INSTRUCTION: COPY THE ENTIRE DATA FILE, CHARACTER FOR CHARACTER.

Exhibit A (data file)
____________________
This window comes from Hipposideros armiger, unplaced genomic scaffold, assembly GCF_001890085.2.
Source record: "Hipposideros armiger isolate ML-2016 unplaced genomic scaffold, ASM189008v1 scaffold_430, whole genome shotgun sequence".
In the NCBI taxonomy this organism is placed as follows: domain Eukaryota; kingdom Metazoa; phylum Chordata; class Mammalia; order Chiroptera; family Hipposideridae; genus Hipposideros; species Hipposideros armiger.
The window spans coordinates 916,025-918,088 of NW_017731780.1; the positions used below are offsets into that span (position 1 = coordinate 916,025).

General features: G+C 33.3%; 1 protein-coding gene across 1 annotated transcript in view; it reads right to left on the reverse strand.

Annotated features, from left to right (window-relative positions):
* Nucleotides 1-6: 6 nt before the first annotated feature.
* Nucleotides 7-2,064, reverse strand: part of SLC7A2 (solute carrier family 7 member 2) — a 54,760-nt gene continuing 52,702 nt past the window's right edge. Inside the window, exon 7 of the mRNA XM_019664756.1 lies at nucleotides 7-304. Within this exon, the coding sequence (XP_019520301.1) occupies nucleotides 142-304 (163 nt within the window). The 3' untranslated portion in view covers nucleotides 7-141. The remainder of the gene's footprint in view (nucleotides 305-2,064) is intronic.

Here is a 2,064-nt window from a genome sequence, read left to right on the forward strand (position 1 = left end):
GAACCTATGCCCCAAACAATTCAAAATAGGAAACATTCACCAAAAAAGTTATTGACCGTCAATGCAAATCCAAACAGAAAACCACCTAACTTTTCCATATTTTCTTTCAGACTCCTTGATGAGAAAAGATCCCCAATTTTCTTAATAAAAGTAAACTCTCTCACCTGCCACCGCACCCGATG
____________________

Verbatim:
This window comes from Hipposideros armiger, unplaced genomic scaffold, assembly GCF_001890085.2.
Source record: "Hipposideros armiger isolate ML-2016 unplaced genomic scaffold, ASM189008v1 scaffold_430, whole genome shotgun sequence".
In the NCBI taxonomy this organism is placed as follows: domain Eukaryota; kingdom Metazoa; phylum Chordata; class Mammalia; order Chiroptera; family Hipposideridae; genus Hipposideros; species Hipposideros armiger.
The window spans coordinates 916,025-918,088 of NW_017731780.1; the positions used below are offsets into that span (position 1 = coordinate 916,025).

General features: G+C 33.3%; 1 protein-coding gene across 1 annotated transcript in view; it reads right to left on the reverse strand.

Annotated features, from left to right (window-relative positions):
* Nucleotides 1-6: 6 nt before the first annotated feature.
* Nucleotides 7-2,064, reverse strand: part of SLC7A2 (solute carrier family 7 member 2) — a 54,760-nt gene continuing 52,702 nt past the window's right edge. Inside the window, exon 7 of the mRNA XM_019664756.1 lies at nucleotides 7-304. Within this exon, the coding sequence (XP_019520301.1) occupies nucleotides 142-304 (163 nt within the window). The 3' untranslated portion in view covers nucleotides 7-141. The remainder of the gene's footprint in view (nucleotides 305-2,064) is intronic.

Here is a 2,064-nt window from a genome sequence, read left to right on the forward strand (position 1 = left end):
GAACCTATGCCCCAAACAATTCAAAATAGGAAACATTCACCAAAAAAGTTATTGACCGTCAATGCAAATCCAAACAGAAAACCACCTAACTTTTCCATATTTTCTTTCAGACTCCTTGATGAGAAAAGATCCCCAATTTTCTTAATAAAAGTAAACTCTCTCACCTGCCACCGCACCCGATG